And all of it written down. “It’s in my head” doesn’t count.
Really? I need all that? I mean, it is all in my head. They’re in this spaceship, see.
You said. 40k words and no inciting incident.
It’s a really cool spaceship.
I can tell you all about it if you like.
That would be – Wow! would you look at that, we’re out of time.
Really? Already? I was just about to tell you about-
Sorry, we’re at our upper internet limit already. We’ll have to keep that for another time. Sorry.
Can I at least keep the loft, in Paris?
Hum. What do you think? Should he get to keep the loft? Would a little loft time help him figure out the error of his ways (or at least his plot)? Or would he just aimlessly wander the banks of his epic, er, I mean, the Seine?
Please cast your vote quick, have you seen the cost of a one-bedroom loft these days?
I’m a uge fan of yWriter. I have installed on my Windows comp right now. Oh, and if OpenOffice rendered MS Word comments properly, I would totally be using Ubuntu…but I didn’t want to dual boot or install WINE just for Word…
I used Ubuntu/OpenOffice to add comments to Word docs for quite a while without a problem, but that was with simple text documents. I agree with you on installing WINE. I tried it for the Scrivener Windows beta and it was diff to install and slow as can be. Mind you that might be because of the fact I was trying to run beta code that’s probably stuffed with debug IO.
yWriter’s good. I tried it on Linux. I just went with the simpler option (believe it or not I like simple).
Thanks for the comment.
I wrote the first 150,000 words of my draft in Open Office. You can add comments. You can also highlight, bookmark, track changes (though I’m honestly not sure how to track changes) and there’s version control. I haven’t found an advantage to using Word, though I did have some formatting bugs. One time my novel did this weird thing where for no reason random portions of it were written in tiny caps. So I’d say Office is capable, but buggy. However, it is possible I would get these same bugs with Word at this point, as I’ve never attempted to edit a document of that size in Word.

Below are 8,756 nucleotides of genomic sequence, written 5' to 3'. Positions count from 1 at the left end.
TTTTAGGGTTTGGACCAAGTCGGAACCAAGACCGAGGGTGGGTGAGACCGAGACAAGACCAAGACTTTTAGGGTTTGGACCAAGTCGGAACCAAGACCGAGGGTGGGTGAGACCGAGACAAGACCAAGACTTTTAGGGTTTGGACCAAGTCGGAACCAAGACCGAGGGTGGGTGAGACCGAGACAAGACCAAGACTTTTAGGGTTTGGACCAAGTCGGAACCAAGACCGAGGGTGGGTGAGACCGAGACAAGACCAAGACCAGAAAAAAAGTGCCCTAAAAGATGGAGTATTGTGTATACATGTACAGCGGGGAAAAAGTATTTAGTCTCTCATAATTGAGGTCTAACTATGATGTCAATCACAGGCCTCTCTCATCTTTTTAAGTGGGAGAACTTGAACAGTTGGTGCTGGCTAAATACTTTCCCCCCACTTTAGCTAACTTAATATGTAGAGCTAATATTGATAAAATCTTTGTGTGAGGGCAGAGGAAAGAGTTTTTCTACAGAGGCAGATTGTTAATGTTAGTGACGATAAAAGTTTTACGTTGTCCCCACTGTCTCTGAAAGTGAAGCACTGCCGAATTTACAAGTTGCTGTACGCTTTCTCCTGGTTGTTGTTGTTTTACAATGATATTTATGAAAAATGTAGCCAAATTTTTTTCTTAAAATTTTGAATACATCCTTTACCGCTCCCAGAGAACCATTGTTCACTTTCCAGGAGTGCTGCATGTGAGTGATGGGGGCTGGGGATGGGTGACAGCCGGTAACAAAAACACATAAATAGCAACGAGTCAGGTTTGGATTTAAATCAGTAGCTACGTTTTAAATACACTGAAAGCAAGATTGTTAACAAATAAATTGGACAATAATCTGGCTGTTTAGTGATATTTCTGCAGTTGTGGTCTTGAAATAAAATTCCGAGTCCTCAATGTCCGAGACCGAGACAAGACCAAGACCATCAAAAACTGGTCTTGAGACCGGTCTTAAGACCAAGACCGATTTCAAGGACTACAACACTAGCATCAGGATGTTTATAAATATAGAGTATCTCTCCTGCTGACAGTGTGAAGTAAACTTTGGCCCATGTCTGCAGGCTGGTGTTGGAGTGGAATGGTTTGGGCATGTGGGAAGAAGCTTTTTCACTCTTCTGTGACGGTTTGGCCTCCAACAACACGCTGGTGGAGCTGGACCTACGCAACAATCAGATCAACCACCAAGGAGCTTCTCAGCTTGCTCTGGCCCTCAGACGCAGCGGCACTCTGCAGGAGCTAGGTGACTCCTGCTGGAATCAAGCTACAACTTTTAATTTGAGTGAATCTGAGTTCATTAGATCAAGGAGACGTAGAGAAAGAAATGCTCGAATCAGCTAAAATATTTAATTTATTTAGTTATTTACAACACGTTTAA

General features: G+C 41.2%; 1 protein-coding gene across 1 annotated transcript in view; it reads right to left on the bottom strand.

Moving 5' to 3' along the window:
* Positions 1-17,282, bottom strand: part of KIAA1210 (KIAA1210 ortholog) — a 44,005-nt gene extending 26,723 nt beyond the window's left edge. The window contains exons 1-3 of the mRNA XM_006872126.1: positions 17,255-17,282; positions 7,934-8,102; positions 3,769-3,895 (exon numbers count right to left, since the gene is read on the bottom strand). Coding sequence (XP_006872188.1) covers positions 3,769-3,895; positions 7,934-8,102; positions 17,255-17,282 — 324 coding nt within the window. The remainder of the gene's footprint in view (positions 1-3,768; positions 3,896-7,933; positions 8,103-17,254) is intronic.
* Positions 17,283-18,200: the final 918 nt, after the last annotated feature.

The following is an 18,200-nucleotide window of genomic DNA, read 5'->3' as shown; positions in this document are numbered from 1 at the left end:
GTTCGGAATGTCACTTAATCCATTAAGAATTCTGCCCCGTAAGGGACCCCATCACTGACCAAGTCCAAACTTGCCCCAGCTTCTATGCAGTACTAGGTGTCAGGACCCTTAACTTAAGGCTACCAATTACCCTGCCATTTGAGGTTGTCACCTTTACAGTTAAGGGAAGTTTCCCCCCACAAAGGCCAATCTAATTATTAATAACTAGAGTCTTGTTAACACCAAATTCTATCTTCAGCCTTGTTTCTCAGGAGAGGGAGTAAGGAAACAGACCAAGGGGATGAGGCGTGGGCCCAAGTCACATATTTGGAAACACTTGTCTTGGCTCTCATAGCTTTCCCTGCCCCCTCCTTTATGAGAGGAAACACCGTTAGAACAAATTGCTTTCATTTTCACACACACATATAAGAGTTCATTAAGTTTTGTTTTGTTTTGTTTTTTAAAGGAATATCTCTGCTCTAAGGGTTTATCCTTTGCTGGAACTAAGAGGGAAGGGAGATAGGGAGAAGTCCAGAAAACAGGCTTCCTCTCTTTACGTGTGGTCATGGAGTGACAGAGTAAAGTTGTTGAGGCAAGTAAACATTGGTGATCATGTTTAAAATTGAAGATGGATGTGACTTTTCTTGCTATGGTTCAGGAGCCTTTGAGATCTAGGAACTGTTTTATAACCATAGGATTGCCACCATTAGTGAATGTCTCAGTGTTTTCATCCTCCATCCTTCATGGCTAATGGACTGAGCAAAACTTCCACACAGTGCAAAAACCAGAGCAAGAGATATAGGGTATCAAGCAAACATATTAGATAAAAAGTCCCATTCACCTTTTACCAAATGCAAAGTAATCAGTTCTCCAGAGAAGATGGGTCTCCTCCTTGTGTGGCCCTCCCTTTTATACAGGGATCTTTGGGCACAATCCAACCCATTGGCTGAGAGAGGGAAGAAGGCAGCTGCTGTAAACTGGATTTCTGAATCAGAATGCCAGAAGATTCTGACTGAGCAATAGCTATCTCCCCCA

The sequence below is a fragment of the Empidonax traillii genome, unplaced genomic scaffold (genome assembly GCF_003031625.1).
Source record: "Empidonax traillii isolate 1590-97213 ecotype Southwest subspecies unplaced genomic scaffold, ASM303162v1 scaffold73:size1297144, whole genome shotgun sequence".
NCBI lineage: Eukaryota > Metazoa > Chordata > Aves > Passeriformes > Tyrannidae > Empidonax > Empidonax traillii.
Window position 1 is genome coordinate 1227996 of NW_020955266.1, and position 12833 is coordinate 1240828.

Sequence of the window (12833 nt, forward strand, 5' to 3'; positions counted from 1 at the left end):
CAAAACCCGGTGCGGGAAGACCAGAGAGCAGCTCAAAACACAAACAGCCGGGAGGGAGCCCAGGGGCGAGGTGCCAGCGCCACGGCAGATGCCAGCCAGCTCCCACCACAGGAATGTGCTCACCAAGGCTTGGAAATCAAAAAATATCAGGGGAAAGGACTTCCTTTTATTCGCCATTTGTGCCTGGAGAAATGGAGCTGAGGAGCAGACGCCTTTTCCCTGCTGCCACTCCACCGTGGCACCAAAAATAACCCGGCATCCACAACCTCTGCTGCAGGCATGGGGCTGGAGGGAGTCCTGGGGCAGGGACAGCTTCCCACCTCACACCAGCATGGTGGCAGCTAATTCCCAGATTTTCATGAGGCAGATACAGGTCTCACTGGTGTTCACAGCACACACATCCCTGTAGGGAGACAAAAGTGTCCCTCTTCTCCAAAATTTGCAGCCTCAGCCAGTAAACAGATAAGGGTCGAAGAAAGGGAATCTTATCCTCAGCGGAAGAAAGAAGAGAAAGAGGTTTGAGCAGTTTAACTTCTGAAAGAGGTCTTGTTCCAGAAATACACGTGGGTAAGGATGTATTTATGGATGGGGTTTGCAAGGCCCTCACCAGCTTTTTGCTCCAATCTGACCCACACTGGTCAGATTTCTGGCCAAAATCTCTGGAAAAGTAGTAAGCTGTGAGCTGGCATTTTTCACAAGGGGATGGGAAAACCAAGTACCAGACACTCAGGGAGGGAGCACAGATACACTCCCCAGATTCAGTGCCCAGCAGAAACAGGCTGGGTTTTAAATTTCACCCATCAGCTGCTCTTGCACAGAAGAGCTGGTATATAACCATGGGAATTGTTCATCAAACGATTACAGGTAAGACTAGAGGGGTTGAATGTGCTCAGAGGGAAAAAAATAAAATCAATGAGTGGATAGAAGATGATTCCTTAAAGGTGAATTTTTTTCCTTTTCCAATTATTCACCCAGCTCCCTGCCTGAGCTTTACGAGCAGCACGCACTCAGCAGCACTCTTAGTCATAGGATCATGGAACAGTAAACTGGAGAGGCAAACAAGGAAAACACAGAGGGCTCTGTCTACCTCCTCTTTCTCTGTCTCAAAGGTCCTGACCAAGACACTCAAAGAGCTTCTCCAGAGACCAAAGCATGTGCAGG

I’ve just switched to Scrivener for Linux and though I miss the bookmarking options of Open Office, they aren’t as necessary now that everything is divided up into scenes with a binder view. I’ve found that enormously helpful in assessing where I need to dig in.
Hi, and thanks for the comment.
I’m glad to hear that you find the organizer side of Scrivener is a help, it’s the thing I find most useful. I used Open Office on Ubuntu for a while and found it good. In fact I’ve installed it on a Windows PC and really have to wonder why people want to buy the whole MS Office suite. Having said that, MS (being the 800lb gorilla) did establish a level of standards that allowed people to share documents more easily.